…but give me some time and maybe i’ll manage to use python + pyQt for a GUI-programm -> pyinstaller -> pack it into an executable file for windows+linux(+mac will be possible as soon as i have one :smiley: )

so … quick and easy program development => for end-users just download +> doubleclick

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sorry no - i only see symptoms :smiley:
(i’ll focus on the last 15 symbols of the file to demonstrate what i mean)

this is what i get after uploading the template-website:

the same data encoded via utf-8 looks like:

i saved the picture to my disk and after reading it with python i get: (latin-1)

now depending on in which format i upload it i get different results when downloading it again:

via decode(xyz).encode(xyz) i can get the data back i wanted and everything … but that i can upload the exact same data and it looks differently seems a little bit strange to me

my guess is that the demo app uses the data default-pc-encoding for the upload (which is latin-1 with my pc) and not explicitly utf-8 … ?

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I can’t quite follow you on what you are trying to do here:

You are reading the source of a binary file (jpg) directly from the stream (which is a python bytestream from what I can see) and compare it to what will be saved on disc? And because your disc and operating system use latin-1 you assume that this was encoded in latin-1? Binary data isn’t encoded on your filesystem/by you operation-system. Binary data is stored as is, encoding is only needed when you try to represent the same data as text to the user. You’d actually “destroy” the image data if you changed the encoding of a binary file (like a jpg).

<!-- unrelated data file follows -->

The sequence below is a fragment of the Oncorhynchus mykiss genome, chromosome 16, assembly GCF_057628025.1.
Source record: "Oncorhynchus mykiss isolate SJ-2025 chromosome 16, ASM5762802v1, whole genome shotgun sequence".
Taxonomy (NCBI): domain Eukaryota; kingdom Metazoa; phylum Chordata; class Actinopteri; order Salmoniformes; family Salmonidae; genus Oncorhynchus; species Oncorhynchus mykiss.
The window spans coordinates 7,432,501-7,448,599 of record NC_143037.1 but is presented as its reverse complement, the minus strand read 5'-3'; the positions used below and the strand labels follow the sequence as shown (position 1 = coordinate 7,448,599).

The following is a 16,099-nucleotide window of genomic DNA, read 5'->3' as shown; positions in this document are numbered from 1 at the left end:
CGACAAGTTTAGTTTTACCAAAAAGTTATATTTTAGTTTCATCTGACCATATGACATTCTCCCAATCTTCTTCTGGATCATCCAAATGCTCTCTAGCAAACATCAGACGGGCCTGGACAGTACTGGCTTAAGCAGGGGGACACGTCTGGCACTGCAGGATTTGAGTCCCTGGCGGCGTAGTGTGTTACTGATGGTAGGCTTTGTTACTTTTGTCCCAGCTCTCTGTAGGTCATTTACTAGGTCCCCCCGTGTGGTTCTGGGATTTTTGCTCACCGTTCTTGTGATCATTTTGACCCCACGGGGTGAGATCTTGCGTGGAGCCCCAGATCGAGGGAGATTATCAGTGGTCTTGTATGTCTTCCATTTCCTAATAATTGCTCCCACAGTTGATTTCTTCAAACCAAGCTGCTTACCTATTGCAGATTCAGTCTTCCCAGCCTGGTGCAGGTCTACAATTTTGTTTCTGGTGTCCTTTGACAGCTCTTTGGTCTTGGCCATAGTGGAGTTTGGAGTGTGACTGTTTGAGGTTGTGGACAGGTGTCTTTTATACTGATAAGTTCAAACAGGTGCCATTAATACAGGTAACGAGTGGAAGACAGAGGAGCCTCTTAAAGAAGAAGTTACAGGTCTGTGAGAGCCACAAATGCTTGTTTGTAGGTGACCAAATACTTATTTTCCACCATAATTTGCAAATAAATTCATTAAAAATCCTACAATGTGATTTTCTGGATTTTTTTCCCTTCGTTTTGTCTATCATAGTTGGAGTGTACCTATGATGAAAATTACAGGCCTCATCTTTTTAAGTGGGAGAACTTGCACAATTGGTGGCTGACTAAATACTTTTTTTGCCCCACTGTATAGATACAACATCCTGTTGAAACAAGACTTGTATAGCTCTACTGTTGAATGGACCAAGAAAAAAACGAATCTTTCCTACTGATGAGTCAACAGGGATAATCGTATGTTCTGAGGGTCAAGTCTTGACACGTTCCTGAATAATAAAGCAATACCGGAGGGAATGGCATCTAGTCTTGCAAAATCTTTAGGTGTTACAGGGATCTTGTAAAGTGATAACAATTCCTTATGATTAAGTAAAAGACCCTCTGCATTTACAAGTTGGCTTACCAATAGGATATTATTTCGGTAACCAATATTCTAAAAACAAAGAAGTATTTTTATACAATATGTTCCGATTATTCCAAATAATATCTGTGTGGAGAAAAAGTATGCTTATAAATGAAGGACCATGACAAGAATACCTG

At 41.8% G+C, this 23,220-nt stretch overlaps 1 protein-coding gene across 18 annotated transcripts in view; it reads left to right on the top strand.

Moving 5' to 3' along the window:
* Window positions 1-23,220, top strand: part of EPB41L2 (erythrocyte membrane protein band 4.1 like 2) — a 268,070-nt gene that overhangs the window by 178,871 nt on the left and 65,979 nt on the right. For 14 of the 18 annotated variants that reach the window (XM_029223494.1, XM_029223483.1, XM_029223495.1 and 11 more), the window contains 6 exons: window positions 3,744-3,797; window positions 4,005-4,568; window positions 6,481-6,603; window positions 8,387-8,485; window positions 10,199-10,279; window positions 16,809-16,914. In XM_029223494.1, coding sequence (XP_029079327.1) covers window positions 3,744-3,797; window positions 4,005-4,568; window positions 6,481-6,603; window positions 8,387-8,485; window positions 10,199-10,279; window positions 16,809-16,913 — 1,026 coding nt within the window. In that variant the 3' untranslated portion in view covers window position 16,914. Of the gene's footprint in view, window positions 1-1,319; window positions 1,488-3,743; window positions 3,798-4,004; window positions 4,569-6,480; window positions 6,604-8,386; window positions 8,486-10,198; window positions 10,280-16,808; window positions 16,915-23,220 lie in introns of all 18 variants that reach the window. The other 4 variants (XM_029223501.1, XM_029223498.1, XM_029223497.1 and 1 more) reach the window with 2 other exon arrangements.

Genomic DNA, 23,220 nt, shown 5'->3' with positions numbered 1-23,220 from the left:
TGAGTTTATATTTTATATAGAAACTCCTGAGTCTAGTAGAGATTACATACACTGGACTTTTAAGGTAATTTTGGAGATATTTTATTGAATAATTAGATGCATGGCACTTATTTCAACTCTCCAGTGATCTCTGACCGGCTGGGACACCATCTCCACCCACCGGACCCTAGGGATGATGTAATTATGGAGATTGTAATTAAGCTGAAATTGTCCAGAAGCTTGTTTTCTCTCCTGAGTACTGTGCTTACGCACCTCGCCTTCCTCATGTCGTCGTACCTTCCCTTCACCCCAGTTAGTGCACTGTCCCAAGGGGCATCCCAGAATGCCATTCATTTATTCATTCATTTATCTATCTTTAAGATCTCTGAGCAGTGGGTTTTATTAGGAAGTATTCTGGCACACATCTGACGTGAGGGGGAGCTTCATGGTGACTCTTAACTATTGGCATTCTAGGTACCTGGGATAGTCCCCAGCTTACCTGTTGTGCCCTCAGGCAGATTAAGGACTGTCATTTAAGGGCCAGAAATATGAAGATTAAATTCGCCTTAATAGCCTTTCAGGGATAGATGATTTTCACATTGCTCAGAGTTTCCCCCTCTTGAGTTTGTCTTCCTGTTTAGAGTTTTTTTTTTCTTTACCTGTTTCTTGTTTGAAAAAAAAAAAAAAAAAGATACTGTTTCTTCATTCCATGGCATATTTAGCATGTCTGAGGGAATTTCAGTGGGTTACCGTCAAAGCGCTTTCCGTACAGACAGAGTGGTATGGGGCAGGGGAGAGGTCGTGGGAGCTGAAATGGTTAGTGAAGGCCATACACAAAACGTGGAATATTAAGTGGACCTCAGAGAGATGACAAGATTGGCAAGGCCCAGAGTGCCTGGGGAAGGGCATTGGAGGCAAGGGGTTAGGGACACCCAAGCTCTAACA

Regarding through your third image: of course if you encode the same text differently, for many encodings you’ll come up with different content. Just do this in python stringData.decode('latin-1').encode('utf-8') == stringData.decode('latin-1').encode('latin-1') for the data you are using. Unless they are in the ascii-spectrum (which both Latin-1 and utf-8 have the same code-points for), this will give you different results. Which is clearly the case for the data in question (which is binary).

So when trying to read them as latin-1 and then store them again as latin-1 you’ll come back to what you initially had (with a lot of wasted memory), but if you changed the encoding you’d come up with something else. You could equally do stringData.decode('utf-8').encode('utf-8') and it would end up with \xff\xd9 as you didn’t actually do anything at all.


Neither of them are proof that data is stored/encoded as latin-1. Which also doesn’t make any sense, as we are talking about binary data.

We are using Rust internally, which takes whatever data you give it and stores it AS IS on the network. While this internally uses Vectors of u8 (so unicode-8-ish), we aren’t ever doing any string operations on the content, thus not doing any coding or things like that either, just store whatever is passed. If you upload a file, its binary content will be read and stored exactly like that on the network. No encoding.

You can learn more about the differences of String handling between Python and Rust in this excellent blog post.

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yeah … that is what i assumed first too … sorry yeah i should have posted it too to show what i meant … here comes the tricky part …

same is with downloading binary files from safenet

if i wouldn’t have had those problems initially i wouldn’t have said anything

but heyhey - that one is interesting!


hmhmmm … ok … i’ll just use utf-8 and stop wondering why all that happens…

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I suspect this will be the simplest way forward. Let us know how that works for you.